Using the most recent quarter of stimulus data from Recovery.gov and data from the Bureau of Labor Statistics, I made this chart to put the job-creation numbers in context. This quarter boasts the largest job-creation claims yet from Recovery.gov: 755,454 temporary jobs. However, this must be taken with the accompanying 2.62 million American jobs that have been lost since the passage of the Recovery Act.
As you can see, we are far from the millions of jobs promised by Christina Romer and the White House (see here).
Also, I say temporary jobs because when the stimulus money goes away, the jobs are likely to go away. In fact this is the main reason why we should be against bailing out the states and against more stimulus money. This temporary money allows the states to delay addressing the fundamental reasons why their budgets are in the red: They spent too much money. This paper by Matt Mitchell has the data:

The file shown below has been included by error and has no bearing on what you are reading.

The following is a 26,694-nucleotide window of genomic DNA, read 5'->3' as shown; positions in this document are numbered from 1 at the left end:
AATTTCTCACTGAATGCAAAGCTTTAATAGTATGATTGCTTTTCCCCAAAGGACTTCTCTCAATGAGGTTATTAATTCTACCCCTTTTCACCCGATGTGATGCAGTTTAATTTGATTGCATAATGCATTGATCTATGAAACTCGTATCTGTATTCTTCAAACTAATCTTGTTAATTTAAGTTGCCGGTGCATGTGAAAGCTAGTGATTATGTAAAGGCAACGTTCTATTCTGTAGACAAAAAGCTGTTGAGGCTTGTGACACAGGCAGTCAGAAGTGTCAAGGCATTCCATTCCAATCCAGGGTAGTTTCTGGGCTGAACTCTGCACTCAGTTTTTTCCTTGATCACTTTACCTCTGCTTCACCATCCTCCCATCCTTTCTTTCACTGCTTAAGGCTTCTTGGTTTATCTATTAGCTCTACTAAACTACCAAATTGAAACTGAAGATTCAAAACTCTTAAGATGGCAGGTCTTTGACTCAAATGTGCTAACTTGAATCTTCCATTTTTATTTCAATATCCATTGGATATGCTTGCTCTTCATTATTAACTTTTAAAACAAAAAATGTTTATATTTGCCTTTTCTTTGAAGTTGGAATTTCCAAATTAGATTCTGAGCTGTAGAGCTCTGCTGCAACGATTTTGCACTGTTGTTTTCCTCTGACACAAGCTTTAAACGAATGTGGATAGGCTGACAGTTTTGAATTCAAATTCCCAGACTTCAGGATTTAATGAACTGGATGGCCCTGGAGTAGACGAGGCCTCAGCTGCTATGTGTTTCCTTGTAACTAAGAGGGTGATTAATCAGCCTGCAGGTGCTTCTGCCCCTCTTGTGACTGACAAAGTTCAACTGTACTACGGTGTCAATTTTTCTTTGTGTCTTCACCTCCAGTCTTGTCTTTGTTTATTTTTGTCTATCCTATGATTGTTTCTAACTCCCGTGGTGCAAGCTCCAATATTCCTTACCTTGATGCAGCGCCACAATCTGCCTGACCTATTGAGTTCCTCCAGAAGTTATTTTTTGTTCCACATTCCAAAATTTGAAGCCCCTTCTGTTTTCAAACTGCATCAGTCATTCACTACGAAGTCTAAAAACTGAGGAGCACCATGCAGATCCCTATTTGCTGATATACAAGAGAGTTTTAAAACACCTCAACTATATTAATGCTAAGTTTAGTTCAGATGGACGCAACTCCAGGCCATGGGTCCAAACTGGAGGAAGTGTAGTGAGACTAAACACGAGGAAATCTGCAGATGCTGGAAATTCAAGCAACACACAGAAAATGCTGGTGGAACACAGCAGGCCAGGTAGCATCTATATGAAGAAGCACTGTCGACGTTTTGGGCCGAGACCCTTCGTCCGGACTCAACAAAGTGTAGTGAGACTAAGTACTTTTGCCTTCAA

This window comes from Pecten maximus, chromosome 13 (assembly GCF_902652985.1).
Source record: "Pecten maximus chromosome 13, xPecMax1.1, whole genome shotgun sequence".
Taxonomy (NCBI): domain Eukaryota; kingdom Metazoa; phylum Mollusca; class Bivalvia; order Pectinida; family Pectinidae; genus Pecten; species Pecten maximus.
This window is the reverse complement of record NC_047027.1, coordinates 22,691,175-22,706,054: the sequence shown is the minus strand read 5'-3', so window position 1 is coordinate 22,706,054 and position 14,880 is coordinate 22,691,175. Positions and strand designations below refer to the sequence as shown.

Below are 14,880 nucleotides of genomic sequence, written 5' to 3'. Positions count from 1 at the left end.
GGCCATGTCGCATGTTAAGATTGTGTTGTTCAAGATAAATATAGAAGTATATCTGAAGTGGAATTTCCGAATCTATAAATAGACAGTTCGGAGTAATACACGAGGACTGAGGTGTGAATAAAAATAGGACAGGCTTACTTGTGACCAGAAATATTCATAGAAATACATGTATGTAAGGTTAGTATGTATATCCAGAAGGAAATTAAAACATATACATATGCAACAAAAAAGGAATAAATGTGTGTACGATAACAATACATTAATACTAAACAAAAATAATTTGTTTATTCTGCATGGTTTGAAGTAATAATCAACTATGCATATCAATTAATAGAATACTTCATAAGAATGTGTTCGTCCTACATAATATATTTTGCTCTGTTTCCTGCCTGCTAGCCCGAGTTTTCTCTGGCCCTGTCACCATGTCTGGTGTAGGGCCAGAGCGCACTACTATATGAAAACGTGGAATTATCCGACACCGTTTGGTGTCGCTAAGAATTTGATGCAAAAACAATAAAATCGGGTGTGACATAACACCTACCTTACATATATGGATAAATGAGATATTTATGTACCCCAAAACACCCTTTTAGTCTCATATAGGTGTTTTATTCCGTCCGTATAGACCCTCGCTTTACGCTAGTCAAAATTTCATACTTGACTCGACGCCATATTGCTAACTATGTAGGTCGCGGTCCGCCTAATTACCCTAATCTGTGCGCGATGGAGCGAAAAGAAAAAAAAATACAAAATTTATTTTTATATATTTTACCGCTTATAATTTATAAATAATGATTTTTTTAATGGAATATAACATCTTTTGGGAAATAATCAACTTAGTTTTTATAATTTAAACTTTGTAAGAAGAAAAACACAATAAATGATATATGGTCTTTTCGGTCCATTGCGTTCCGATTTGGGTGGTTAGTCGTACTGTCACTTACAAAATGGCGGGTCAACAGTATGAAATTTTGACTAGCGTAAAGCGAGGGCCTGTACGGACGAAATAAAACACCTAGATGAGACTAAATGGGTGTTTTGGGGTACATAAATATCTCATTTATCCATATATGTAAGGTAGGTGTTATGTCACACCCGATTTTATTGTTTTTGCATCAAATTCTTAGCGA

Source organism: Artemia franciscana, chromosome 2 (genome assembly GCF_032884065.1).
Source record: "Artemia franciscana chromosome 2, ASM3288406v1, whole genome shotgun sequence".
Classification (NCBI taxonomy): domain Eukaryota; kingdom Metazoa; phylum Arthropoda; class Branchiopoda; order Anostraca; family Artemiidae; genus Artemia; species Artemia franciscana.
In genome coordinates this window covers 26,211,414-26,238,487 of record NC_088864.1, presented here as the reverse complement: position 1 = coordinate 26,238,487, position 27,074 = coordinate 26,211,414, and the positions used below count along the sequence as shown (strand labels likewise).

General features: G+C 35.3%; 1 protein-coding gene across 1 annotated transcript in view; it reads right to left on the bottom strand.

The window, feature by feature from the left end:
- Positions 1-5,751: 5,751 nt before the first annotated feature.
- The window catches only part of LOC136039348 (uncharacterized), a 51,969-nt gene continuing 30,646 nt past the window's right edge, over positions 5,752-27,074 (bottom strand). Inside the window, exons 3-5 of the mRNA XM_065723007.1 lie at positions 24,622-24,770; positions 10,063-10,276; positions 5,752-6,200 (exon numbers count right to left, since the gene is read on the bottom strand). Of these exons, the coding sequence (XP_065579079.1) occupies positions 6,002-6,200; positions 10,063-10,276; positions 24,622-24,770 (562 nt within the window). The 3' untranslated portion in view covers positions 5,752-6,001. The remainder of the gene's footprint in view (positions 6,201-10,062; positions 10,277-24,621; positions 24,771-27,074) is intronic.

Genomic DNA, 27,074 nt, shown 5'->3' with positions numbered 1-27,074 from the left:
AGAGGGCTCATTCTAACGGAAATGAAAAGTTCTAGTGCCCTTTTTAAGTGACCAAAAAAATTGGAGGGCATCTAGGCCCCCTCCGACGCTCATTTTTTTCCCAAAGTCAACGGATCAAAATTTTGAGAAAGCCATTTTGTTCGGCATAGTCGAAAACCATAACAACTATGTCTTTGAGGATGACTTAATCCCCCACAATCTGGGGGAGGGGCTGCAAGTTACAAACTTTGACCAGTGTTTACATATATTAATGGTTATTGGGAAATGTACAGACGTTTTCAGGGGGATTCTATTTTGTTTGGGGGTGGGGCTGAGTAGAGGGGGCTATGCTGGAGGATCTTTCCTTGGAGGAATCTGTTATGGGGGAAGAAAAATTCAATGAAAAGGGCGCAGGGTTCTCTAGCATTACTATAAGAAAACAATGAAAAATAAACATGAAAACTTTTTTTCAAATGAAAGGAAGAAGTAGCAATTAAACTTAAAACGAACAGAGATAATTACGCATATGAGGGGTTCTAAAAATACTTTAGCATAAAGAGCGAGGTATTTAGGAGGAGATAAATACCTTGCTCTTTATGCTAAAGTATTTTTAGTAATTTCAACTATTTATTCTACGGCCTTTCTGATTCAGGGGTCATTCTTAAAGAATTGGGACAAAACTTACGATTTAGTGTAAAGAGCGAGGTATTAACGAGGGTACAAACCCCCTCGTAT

State and local government spending has grown at a remarkable clip over the last half-century. Since the close of World War II, aggregate state and local spending grew 34 percent faster than the private sector and 37 percent faster than federal government spending. In recent years, the difference in growth rates has widened. From 2000 to 2009, state and local government spending grew nearly twice as fast as the private sector (while over the same period, the federal government grew even faster). Spending growth has not been uniform across spending categories, and Medicaid spending is by far the fastest-growing component of state expenditures.
Giving the states federal money isn’t addressing their spending problem. In fact, it is just allowing the states to delay necessary spending cuts. As a result, the teaching jobs are only temporarily off the chopping block.